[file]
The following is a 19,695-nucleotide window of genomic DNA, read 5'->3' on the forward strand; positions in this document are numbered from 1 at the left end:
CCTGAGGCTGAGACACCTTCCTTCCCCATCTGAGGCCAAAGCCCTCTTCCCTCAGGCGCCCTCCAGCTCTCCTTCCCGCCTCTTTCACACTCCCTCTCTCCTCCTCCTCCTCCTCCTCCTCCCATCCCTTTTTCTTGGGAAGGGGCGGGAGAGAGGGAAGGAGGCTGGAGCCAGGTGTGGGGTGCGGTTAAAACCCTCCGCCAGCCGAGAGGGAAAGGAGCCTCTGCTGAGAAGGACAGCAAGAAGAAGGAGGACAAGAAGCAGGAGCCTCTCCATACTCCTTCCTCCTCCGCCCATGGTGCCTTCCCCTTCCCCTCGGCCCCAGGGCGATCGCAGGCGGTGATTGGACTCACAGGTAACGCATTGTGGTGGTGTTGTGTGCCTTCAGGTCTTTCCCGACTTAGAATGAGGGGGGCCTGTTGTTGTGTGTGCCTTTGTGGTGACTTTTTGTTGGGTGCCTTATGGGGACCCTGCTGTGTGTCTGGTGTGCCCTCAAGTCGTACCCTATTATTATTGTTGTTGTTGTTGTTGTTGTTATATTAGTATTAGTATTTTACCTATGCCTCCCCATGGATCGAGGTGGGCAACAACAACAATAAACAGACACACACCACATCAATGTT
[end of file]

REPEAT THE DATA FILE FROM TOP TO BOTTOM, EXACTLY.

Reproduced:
The following is a 19,695-nucleotide window of genomic DNA, read 5'->3' on the forward strand; positions in this document are numbered from 1 at the left end:
CCTGAGGCTGAGACACCTTCCTTCCCCATCTGAGGCCAAAGCCCTCTTCCCTCAGGCGCCCTCCAGCTCTCCTTCCCGCCTCTTTCACACTCCCTCTCTCCTCCTCCTCCTCCTCCTCCTCCCATCCCTTTTTCTTGGGAAGGGGCGGGAGAGAGGGAAGGAGGCTGGAGCCAGGTGTGGGGTGCGGTTAAAACCCTCCGCCAGCCGAGAGGGAAAGGAGCCTCTGCTGAGAAGGACAGCAAGAAGAAGGAGGACAAGAAGCAGGAGCCTCTCCATACTCCTTCCTCCTCCGCCCATGGTGCCTTCCCCTTCCCCTCGGCCCCAGGGCGATCGCAGGCGGTGATTGGACTCACAGGTAACGCATTGTGGTGGTGTTGTGTGCCTTCAGGTCTTTCCCGACTTAGAATGAGGGGGGCCTGTTGTTGTGTGTGCCTTTGTGGTGACTTTTTGTTGGGTGCCTTATGGGGACCCTGCTGTGTGTCTGGTGTGCCCTCAAGTCGTACCCTATTATTATTGTTGTTGTTGTTGTTGTTGTTATATTAGTATTAGTATTTTACCTATGCCTCCCCATGGATCGAGGTGGGCAACAACAACAATAAACAGACACACACCACATCAATGTT